Monday, January 14, 2002 @ 1:56 PM
Looking Through the Eyes
- advertisement -
It’s almost Christmas. You just got off tour with Cold and Dope, two weeks earlier. What do you do? Go home and rest? Put up the tree? NO - Keep on touring!
Chris Volz (singer) and his band-mates, Ryan Jurhs (bass, vocals), Lance Arny (guitar), Chris Ballinger (drums) and Jason Daunt (guitar, keyboards) are out headlining, after a month-long stint supporting Cold and Dope. “It’s been great to tour with Cold and Dope. Edsel is crazy as shit. He definitely lives the rockers dream, if ya know what I mean,” exclaims Volz. “We have been fortunate with our release and we love to tour. We have just a few more radio shows to do. One in Augusta, GA and the other is in Biloxi, Mississippi. Then we will rest – for a minute.”
Since 1996, when Volz and Daunt met, there has never been rest. Working relentlessly on music and the ever-changing member line-up, rest was not an option. They lived in the rehearsal studio, crashing out on the floor at night. Waking up just to return to writing and playing. They new that they better get at least a bass player to make a trio. But they never could find the right guy to foot the bill.
Finally everything came together when they stole the bass player, Ryan Juhrs, from another local band. Ryan was fresh out of the Marines. They saw Ryan and new he was the right choice. With a bass player recruited they now felt complete. Off they went to record their first Indie record, only a week later.
Since that first recording, the band grew fast. Adding two more members, Lance Arny (guitar) and Chris Ballinger (drums), they gave themselves the ability to expand on their music. This new combination was to put the band in the forefront. Each member having great input from their experiences and abilities as musicians, the new Fab-5 was off to war! But victory was near.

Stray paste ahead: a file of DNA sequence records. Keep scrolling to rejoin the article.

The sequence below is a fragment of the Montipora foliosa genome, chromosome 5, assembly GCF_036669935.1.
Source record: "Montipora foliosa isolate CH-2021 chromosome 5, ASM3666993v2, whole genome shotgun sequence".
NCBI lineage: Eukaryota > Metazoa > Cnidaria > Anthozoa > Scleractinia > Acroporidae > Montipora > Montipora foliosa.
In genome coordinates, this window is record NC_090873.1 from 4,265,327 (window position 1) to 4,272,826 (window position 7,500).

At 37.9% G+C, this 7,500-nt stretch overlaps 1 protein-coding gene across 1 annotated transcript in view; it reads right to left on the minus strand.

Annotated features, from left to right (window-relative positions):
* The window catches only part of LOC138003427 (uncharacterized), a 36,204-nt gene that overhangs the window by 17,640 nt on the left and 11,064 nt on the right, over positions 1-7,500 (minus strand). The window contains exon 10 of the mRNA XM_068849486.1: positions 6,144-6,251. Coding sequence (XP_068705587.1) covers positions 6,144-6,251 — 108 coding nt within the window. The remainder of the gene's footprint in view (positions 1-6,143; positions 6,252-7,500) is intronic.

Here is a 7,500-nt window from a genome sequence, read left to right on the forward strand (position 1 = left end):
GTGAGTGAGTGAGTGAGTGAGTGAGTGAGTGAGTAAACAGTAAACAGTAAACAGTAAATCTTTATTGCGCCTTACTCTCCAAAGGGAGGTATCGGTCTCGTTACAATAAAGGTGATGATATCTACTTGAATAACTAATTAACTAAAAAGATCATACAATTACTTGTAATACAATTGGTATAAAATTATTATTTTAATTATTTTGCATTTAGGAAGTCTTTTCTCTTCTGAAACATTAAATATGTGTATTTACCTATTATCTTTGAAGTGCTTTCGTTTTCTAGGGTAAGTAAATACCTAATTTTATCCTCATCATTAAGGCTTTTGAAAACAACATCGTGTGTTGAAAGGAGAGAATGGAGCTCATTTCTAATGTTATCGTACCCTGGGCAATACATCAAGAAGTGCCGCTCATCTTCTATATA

Flaw soon showcased at the famed CBGB’s and history was made. Republic heard the band and instantly inked them in October of 2000. They were in the studio by early 2001, with producer David Bottrill (Tool, Peter Gabriel). Bottrill captured Flaw, bringing their music to life. Once the vision was produced into product for the world to hear, Flaw was off on the tour circuit. Rest is still far from them. Finding that life on the road is a lot of hard work. Learning how to refine their live show and losing their new-band adolescence in the many venues across the Nation.
Now that they have become a well-seasoned band, they realize that it’s not what you see on the tube. “The ‘80s were when rock was really rock. Now, you have to be much more tuned into your business affairs. You don’t have anyone to baby-sit you or clean up your messes. That concept is gone and is now all business. Now, bands have laptops on the road. Before it was a bottle of Jack Daniels,” explains Volz. “If you’re not focused, another band will take your place. It would be just that fast. It’s like the ‘50s again. The bands are being pushed out there, so you have to be on your toes.”
“Now, bands have laptops on the road. Before it was a bottle of Jack Daniels.”